By ROBERT MACKEY July 15, 2013, 6:16 pm
Faced with calls for his resignation, a senior Italian senator insisted that it was “an aesthetic judgment, not meant to be racist,” when he said that Italy’s first black minister looked like an ape.
Roberto Calderoli, a leader of Italy’s anti-immigrant Northern League, had told supporters on Saturday that whenever he sees photographs of Cécile Kyenge, the Congolese-Italian minister for integration, “I can’t help but think of her resemblance to an orangutan.”
In interviews with Italian newspapers published on Monday, Mr. Calderoli, who is the vice president of Italy’s Senate, cast himself as a misunderstood animal lover whose remarks were harmless. “There was nothing racist about it. I didn’t even mean to be offensive,” he told La Repubblica. “I’m always comparing people to animals.”
Andrew Medichini/Associated PressRoberto Calderoli, the vice president of Italy’s senate and a leader of the anti-immigrant Northern League party, at a news conference in 2011.
In an apparent effort to prove the point that he is an equal-opportunity offender, Mr. Calderoli told Corriere della Sera that he often thought of a heron when he saw Prime Minister Enrico Letta — “the long legs, the paw in the swamp,” he said — and compared the female justice minister to a dog. Asked if he regretted his choice of words with regard to Ms. Kyenge, whose vision of a multicultural Italian identity is at odds with his views, Mr. Calderoli said he was only sorry that “out of a 45-minute speech to 1,500 people, everything is reduced to this question of the orangutan.”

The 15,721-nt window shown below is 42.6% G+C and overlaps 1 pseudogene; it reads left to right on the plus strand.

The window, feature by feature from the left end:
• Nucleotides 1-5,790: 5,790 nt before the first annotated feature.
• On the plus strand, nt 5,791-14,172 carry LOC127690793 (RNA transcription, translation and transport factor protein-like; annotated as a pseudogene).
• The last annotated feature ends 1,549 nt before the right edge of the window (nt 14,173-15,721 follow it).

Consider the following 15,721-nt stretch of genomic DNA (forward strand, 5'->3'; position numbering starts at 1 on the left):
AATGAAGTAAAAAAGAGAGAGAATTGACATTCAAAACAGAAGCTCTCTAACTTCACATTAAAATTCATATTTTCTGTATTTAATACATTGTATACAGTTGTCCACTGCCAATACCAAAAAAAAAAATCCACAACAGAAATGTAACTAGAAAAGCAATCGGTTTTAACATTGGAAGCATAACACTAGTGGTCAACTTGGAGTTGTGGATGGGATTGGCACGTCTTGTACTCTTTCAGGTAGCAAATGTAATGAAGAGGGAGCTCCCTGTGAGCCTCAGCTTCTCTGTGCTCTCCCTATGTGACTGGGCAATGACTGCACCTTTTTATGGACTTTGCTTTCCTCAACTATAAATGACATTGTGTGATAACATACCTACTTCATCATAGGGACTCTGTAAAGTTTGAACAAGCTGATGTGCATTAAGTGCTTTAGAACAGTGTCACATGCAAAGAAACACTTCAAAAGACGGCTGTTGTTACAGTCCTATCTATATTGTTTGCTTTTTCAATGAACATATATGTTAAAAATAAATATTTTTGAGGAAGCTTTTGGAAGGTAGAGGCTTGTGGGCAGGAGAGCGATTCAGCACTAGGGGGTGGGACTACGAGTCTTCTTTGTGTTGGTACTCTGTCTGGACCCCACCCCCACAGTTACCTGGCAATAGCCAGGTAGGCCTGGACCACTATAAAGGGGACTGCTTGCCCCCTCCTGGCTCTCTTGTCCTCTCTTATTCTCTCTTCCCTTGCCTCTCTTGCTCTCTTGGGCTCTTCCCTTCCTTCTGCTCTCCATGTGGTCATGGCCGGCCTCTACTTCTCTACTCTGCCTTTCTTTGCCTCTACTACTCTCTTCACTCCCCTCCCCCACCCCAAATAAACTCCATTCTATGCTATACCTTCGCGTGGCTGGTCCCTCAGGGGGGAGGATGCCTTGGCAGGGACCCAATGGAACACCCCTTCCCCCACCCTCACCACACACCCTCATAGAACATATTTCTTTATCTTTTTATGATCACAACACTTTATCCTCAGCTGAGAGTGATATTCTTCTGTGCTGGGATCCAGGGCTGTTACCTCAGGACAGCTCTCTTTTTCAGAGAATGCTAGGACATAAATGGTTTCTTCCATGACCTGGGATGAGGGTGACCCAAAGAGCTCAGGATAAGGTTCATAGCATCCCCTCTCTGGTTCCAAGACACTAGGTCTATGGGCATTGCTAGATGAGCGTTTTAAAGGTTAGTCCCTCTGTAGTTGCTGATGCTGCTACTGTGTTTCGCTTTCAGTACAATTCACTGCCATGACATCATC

Mr. Calderoli was forced to resign from then-Prime Minister Silvio Berlusconi’s cabinet in 2006 after he ripped open his shirt on live television to display a cartoon insulting the Prophet Muhammad. As my colleague Ian Fisher reported at the time, that stunt prompted anger in Libya, where 11 people were killed when protesters stormed the Italian Consulate in Benghazi and the security forces opened fire.
Later that year, a blogger for La Repubblica recalled on Monday, Mr. Calderoli suggested that Italy had defeated France in the World Cup final because the French team was made up of “Negroes, Muslims and communists.”
In a statement posted on Twitter, Mr. Letta, the prime minister, urged Ms. Kyenge to continue with her work and called the remarks about her unacceptable.
Other members of Mr. Letta’s Democratic Party, including Khalid Chaouki, a Moroccan-Italian deputy, called on Mr. Calderoli to resign, rallying at the Pantheon on Monday and collecting more than 115,000 signatures on an online petition.
Asked, in an interview with Corriere della Sera translated into English, if Mr. Calderoli should resign, Ms. Kyenge replied: “I prefer not to say. But I will say that if he is unable to translate discontent into language that is respectful, however harsh it may be, then he should perhaps hand over to someone who can.”
She also confirmed that she had endured a large number of threats since taking up her post in April. “Every day, through every channel — letters, e-mails, phone calls,” she said. “The worst, including death threats, arrive online. There’s no law yet, and there should be. Instigation to racism is shading into instigation to violence. It’s the same for everyone. I’m thinking about attacks on the Jewish community. We’ve got to work on this.”
On Monday, the Italian edition of The Local reported, “nooses appeared on lamp posts with posters signed by far-right group Forza Nuova in the city of Pescara, where the minister for integration was visiting for a conference on immigration and citizenship.”